“Your weight does not define your self-worth. I remember years ago doing a medical and for my height, I was technically in the overweight category. At the time I was captain of Cork but because of my BMI I was in the overweight category. Now, if I had had a turbulent relationship with my weight, that could have caused me absolute havoc, it could have been a massive trigger.
“A fit summer has to encompass everything. What I always do, from a wellbeing point of view, starting every day I rate my wellbeing between one and 10. ‘How am I feeling today? What can I do today to bring that rating up by one – it could be drinking more water, getting out for a walk, going to bed earlier’.”
But what if you do have fat to lose and you would like to measure this side effect from your fit summer?
“I would really like people to ditch the measurements, because a fit summer is about how you feel. It is about building a healthy lifestyle to feel better. But if you are going to measure from a weight point of view, I think progress pictures are a very good thing to do. I have taken progress pictures in the past – in something quite fitted so I can see the outline of my body. Progress pictures to me are private. I would be worried about sharing progress pictures on social media because you have to remember that your before picture might be somebody’s goal weight.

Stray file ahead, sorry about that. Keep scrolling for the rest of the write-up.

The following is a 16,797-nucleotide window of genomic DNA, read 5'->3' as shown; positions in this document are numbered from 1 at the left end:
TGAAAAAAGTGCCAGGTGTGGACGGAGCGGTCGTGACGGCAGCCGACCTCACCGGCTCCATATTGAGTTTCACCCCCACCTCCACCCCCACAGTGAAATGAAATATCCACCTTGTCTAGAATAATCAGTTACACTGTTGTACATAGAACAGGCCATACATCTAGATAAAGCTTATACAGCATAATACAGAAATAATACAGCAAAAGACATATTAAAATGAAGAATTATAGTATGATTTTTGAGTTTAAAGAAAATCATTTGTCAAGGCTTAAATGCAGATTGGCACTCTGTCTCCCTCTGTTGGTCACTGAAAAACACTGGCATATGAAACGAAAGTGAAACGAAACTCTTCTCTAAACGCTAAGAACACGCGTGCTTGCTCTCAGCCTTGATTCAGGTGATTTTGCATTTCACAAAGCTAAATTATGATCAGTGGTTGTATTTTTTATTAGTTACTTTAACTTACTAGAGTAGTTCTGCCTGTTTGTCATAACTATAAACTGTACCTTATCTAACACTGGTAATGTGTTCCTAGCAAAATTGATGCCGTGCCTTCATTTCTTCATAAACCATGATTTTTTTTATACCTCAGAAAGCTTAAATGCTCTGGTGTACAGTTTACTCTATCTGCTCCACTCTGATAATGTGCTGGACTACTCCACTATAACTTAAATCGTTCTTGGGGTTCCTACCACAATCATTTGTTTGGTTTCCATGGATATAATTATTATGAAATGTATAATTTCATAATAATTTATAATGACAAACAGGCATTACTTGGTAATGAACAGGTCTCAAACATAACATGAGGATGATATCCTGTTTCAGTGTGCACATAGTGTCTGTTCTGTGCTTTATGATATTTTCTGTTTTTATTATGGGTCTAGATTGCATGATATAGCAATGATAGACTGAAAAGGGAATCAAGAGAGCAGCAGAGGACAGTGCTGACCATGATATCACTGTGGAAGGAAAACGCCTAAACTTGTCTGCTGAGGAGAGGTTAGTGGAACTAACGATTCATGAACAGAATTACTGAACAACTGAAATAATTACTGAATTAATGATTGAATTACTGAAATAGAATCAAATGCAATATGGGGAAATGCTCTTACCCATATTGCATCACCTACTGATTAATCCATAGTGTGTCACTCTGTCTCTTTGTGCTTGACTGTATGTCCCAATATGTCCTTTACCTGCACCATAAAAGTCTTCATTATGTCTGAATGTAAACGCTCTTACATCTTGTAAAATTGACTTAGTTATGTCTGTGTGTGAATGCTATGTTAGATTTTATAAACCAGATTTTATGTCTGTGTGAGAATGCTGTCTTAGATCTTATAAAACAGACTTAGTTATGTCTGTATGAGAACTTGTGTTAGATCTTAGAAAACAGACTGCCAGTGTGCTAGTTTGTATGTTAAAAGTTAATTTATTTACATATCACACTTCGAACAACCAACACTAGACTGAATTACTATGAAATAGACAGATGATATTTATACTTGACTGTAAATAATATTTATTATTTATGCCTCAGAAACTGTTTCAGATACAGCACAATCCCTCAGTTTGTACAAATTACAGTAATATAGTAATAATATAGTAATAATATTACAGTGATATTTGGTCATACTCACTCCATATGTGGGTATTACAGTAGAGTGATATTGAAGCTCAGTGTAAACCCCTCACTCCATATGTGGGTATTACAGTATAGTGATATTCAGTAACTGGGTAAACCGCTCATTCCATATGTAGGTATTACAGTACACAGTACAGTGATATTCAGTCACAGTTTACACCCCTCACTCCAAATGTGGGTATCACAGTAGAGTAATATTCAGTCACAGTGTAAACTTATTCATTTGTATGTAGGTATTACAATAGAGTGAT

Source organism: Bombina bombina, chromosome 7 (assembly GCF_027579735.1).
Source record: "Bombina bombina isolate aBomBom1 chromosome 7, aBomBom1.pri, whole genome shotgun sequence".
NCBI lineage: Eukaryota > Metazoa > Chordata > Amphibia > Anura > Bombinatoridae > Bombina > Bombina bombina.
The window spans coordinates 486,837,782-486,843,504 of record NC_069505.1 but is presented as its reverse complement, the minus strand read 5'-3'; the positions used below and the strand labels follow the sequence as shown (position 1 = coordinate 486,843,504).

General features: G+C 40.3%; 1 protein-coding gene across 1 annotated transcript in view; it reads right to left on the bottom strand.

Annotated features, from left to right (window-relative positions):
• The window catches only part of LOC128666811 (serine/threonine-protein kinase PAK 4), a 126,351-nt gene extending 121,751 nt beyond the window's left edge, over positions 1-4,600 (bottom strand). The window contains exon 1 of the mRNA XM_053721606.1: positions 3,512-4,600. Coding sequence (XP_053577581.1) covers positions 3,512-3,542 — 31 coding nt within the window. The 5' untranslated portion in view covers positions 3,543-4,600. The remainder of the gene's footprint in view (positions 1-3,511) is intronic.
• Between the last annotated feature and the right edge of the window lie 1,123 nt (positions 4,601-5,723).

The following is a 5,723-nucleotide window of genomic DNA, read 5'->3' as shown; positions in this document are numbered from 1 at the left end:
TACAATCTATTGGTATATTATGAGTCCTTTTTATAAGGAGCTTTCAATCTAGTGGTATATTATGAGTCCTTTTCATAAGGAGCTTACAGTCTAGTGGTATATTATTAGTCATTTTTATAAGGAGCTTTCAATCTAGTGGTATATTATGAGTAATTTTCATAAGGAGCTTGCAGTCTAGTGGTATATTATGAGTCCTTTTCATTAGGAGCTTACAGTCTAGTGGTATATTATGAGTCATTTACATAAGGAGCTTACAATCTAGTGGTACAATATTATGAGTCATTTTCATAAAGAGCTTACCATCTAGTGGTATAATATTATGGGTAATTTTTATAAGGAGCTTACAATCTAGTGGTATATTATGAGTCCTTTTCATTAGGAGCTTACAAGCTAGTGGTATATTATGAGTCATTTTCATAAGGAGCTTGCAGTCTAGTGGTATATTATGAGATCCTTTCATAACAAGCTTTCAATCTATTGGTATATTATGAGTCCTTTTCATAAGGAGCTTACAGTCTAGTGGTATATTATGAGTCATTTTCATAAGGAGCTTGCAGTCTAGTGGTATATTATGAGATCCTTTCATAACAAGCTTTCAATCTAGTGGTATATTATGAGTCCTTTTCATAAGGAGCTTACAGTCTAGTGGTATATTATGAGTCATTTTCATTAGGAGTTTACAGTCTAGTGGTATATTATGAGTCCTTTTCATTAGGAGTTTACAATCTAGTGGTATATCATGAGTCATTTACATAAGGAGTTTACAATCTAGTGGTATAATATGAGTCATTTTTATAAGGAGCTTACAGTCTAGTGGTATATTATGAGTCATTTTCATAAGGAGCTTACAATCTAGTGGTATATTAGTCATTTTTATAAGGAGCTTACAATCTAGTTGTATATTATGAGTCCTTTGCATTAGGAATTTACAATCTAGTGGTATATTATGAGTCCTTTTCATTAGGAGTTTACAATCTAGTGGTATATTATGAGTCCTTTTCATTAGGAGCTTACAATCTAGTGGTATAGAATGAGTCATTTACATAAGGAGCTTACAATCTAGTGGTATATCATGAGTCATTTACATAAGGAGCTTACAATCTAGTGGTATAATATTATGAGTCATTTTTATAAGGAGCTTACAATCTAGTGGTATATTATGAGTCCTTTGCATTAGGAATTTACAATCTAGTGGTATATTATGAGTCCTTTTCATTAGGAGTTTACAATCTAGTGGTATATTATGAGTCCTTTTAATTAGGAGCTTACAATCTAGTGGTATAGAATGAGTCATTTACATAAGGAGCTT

But really, the best thing to measure is how you feel. ‘How do I feel about myself this week? What did I do really well this week?’ And then break it down into exercise, sleep, food. Because we often look at fitness and health as deprivation, as cutting things out, restricting.
“But maybe it is about adding things in – ‘I added in an extra walk, I added in more green vegetables, I added in an extra half-an hour’s sleep at night’ you know? And reminding yourself of that.
“But I think ditch the measurements. Because people are in quite a vulnerable place right now, after coming out of the pandemic.
“I would love that if everybody, during this, set themselves a tiny goal, and each week they had a little milestone that they had to hit. And that might start with buying a pair of runners for walking more during the summer, or if you are attempting to run, maybe it is starting to stretch before you run.
“Fit Summer is about moving. Moving as much as you can. It is about eating food that will nourish you and give you energy and, from a mindset point of view, it is about feeling a sense of achievement, whether you run a marathon or you successfully complete a kilometre.
“It is about giving people the tools to feel good. If you feel good you can tackle so much more than if you feel crap. If you feel good, your resilience will be tenfold. We are all striving to be a size, but it isn’t the size that makes us feel good. It is about how we see ourselves. Whether it is the food, the fitness, the mindset, it is about changing and redefining what fit is.”
Fit Summer, your four week programme for mind and body runs every Monday in Health&Living and independent.ie until June 21